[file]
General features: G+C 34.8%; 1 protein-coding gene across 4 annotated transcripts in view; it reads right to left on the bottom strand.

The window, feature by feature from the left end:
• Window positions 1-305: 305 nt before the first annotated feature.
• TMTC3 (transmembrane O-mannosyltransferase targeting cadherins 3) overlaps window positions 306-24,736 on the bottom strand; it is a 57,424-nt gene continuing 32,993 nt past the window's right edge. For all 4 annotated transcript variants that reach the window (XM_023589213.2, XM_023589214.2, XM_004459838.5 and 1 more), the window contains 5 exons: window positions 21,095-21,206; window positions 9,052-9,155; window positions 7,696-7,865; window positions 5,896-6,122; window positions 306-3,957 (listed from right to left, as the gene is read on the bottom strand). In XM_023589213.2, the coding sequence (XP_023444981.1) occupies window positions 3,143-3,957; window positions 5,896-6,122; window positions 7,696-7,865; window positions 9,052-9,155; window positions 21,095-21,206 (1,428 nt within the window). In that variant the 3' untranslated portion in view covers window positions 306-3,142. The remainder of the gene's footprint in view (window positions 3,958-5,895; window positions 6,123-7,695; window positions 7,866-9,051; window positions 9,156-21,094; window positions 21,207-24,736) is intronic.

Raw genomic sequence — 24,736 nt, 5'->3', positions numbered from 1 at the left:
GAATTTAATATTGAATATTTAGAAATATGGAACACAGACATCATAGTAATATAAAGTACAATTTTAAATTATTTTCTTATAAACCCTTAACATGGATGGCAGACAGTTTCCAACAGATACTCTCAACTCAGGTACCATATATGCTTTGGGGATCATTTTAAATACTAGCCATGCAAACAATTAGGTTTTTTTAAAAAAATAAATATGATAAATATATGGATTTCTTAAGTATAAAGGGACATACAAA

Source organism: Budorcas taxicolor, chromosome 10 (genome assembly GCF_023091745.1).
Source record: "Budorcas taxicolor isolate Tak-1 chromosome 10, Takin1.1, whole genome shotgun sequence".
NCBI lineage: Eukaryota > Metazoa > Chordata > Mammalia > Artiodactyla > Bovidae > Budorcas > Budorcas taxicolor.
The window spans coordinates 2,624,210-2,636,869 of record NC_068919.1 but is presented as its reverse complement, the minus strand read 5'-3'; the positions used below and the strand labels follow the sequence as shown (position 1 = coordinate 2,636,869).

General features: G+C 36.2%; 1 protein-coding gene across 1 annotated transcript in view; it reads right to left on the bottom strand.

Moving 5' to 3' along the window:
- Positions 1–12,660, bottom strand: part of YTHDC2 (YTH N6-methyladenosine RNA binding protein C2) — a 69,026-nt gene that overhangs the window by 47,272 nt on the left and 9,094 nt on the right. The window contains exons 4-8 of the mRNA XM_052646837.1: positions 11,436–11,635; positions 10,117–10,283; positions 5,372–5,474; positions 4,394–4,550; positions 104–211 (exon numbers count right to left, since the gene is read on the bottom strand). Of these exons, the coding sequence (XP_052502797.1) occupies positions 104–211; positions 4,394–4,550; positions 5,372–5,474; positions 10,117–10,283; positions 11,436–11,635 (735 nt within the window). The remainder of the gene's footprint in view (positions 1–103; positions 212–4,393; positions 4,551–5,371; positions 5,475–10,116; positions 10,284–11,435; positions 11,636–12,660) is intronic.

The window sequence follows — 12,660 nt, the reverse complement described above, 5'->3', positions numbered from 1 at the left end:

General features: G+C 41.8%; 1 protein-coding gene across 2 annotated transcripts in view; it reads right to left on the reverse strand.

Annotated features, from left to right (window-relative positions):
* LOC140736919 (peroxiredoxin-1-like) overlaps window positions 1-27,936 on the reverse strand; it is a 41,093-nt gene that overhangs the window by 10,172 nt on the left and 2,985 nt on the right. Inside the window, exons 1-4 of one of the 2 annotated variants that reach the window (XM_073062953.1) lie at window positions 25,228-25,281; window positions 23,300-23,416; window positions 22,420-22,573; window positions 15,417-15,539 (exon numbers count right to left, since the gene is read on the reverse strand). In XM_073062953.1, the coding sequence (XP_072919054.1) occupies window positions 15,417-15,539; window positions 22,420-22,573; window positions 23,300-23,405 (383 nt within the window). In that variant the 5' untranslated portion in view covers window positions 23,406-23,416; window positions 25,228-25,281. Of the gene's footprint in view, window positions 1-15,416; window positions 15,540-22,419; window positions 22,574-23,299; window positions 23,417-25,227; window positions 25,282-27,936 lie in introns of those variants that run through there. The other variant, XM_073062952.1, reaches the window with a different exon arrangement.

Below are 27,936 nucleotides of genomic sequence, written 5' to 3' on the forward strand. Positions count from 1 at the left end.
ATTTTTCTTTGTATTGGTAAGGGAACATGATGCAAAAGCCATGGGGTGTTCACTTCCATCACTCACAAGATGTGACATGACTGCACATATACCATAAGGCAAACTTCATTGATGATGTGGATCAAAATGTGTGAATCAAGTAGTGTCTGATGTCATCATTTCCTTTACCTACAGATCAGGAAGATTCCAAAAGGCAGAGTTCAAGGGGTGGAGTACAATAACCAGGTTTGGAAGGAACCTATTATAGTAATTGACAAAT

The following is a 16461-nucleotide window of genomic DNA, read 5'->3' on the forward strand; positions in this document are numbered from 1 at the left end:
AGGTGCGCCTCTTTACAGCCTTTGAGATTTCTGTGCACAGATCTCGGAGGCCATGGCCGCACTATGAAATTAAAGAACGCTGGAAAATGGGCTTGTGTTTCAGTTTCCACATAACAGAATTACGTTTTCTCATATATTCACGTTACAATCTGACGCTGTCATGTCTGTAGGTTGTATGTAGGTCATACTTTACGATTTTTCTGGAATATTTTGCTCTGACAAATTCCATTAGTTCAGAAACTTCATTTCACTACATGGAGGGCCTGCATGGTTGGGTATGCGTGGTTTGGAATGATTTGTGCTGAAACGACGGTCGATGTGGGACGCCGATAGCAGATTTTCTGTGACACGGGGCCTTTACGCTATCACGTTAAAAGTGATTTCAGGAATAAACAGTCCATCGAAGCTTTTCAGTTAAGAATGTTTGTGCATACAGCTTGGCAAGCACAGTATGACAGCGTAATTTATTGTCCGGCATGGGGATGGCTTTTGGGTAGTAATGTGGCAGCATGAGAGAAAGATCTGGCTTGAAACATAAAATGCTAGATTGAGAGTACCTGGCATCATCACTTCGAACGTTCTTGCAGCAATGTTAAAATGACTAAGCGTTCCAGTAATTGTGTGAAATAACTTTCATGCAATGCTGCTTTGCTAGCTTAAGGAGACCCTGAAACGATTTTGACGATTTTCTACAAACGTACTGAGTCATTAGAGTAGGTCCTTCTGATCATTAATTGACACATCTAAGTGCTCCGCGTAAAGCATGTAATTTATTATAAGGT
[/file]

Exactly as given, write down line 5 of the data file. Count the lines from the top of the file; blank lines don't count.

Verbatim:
Raw genomic sequence — 24,736 nt, 5'->3', positions numbered from 1 at the left: